The Lack Of Exposure For Big HBCU Football Games

By L.A. Batchelor
Updated: August 30, 2006

NORTH CAROLINA — Well after six years, the I-40 Battle between the Rams of Winston Salem State and the Aggies of NC A & T renews this Saturday at Aggie Stadium in Greensboro.

Fans and alumni of both Universities will cheer, jeer, brag and boast before, during and after the game about a particular touchdown, interception, tackle, fumble or big play made by their team to win or lose the game.
People traveling to the Triad area from all over the country will be ready to yell and scream at others on the other side of the field with the excitement and enthusiasm of a huge Division I football bowl game while some will come for the social side of things which includes the battle of the band at halftime.
But with all the hoopla and seeming exposure for this historic renewal on the gridiron, much has not been made about this game here locally. Why?
Let’s take a look at the football here in the area taking place this weekend:
At Groves Stadium, the Wake Forest Demon Deacons will be hosting the Syracuse Orangemen at 6:30pm in Winston Salem (the same time of the I-40 Battle). As much as I am a Northeast homer, do you or I really care about this game? Other than the schools, probably not.
Elizabeth City State University travels to Salisbury, NC to face Livingstone College. Again, a nice match-up for HCBU’S but nothing of the significance and magnitude of the I-40 battle.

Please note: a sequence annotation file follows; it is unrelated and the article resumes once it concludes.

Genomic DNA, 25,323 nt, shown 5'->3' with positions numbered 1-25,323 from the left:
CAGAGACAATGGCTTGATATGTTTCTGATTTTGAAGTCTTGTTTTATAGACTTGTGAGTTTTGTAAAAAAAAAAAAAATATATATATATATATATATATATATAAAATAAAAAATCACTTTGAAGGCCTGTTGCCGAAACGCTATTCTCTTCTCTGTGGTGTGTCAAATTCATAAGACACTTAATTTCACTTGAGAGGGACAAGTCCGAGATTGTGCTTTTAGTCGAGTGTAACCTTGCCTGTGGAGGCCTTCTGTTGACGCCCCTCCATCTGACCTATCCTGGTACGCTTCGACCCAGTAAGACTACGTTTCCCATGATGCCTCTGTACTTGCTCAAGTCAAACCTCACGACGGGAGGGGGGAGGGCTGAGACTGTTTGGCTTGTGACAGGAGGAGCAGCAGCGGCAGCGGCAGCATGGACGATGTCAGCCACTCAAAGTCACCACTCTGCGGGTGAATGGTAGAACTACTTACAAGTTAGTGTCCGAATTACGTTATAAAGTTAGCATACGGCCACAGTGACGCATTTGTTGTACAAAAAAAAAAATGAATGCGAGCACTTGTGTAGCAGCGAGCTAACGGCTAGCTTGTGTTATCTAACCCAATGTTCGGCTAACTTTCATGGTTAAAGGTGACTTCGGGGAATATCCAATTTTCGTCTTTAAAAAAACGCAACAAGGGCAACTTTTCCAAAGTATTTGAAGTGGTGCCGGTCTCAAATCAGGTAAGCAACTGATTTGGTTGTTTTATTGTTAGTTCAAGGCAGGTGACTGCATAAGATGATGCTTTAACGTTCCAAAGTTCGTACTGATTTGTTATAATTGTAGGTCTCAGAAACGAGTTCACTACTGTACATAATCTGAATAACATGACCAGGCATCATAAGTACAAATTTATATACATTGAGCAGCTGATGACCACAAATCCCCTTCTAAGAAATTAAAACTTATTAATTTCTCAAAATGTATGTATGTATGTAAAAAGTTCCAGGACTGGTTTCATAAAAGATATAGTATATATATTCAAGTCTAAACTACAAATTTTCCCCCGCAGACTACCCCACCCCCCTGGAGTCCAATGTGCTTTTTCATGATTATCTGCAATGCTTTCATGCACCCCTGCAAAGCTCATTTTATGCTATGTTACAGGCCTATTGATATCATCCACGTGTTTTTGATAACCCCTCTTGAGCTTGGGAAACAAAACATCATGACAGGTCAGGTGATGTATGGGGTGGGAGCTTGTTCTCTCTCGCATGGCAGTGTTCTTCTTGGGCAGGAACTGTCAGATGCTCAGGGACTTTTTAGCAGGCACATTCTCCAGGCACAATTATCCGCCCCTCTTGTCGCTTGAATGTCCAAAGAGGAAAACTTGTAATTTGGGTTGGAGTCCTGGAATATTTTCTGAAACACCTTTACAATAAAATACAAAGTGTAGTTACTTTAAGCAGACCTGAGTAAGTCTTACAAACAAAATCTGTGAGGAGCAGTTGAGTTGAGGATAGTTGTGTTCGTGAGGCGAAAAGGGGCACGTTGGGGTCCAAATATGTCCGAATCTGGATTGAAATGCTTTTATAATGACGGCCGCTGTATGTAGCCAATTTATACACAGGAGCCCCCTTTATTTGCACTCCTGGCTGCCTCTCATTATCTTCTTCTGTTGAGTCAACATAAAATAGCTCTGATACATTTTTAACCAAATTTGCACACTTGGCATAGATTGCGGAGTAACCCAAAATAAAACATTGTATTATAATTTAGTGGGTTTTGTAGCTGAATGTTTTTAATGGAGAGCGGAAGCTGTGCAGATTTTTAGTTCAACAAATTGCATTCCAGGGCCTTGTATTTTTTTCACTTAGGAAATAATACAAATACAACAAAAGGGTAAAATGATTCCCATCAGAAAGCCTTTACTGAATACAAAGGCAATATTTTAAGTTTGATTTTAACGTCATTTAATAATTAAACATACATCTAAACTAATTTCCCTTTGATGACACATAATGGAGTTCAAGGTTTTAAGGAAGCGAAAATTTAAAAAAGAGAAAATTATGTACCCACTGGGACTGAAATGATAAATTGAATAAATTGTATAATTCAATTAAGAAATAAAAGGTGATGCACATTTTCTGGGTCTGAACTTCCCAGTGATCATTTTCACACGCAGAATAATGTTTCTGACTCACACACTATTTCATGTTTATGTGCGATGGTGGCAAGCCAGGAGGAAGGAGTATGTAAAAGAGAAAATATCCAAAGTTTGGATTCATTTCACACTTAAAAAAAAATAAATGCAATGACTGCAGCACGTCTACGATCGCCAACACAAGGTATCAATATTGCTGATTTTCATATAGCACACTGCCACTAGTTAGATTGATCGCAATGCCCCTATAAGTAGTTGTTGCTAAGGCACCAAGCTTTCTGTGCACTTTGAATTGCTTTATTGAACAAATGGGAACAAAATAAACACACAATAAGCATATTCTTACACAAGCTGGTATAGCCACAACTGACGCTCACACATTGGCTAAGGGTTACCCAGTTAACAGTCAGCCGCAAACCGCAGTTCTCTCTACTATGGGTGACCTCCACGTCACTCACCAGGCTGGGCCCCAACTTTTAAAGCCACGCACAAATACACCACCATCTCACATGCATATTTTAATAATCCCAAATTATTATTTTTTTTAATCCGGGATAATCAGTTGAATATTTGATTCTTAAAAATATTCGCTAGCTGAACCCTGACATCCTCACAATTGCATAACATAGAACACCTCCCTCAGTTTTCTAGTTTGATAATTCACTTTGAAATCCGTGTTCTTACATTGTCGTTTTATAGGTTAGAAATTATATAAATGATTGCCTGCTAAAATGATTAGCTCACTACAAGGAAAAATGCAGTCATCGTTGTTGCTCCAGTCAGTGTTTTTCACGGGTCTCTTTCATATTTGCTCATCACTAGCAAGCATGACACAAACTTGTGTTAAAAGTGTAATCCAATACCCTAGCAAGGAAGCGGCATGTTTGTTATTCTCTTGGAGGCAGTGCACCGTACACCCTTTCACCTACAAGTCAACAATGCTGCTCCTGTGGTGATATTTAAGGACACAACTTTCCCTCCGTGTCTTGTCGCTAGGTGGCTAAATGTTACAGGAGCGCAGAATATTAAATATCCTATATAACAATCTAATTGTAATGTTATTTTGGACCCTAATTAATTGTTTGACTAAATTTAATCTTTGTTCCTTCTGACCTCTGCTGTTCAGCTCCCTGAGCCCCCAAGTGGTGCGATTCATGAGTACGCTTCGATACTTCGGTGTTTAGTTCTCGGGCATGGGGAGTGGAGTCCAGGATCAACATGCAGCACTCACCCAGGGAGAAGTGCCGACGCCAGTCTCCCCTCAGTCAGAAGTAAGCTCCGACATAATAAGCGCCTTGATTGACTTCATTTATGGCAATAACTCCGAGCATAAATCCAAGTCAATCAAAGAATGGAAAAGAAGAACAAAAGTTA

With all due respect to No. 1 Hampton vs No. 2 Grambling along with Delaware State vs Florida A & M, those are incredible match-ups in the MEAC but they are also nationally televised games on the ESPN network and are not so much locally recognized.
The I-40 battle however not only has historic connections but great story lines. Take for instance, coach Kermit Blount of WSSU and coach Lee Fobbs Jr. Both going into “FIRST” this season.
Coach Blount in his FIRST official football season out of an official CIAA football season on their way to the MEAC and coach Lee Fobbs Jr in not only his FIRST year as Aggie coach but his FIRST head coaching job in his career.
Both come from storied HBCU programs with coach Blount coming from the perennial power house South Carolina State under the legendary coach Joe Taylor and coach Fobbs coming from the great Grambling State University and playing under the legendary coach Eddie Robinson.
With all of this to look forward to in this revision of HBCU’S residing down the interstate from each other, you would think the exposure on television, radio and print would be enormous but that doesn’t seem to be the case.
The problem here and abroad is that HBCU’S are only recognized mostly in the negative. In other words, it’s not news unless it’s negative news.
The media here in the Triad and in other cities who have the honor and distinction of having an historically black college in their town would rather talk about things student-athletes do wrong rather than the positive accomplishments they achieve on and off the field or court.
Mainstream sports talk shows, sports anchors on television and sports beat writers focus on controversy and scandals to increase, revenue, ratings and sell papers rather than the significance of an entire area of the country who now can look to 1 game per year in football that engulfs 2 cities, 2 institutions and many alumni and fans.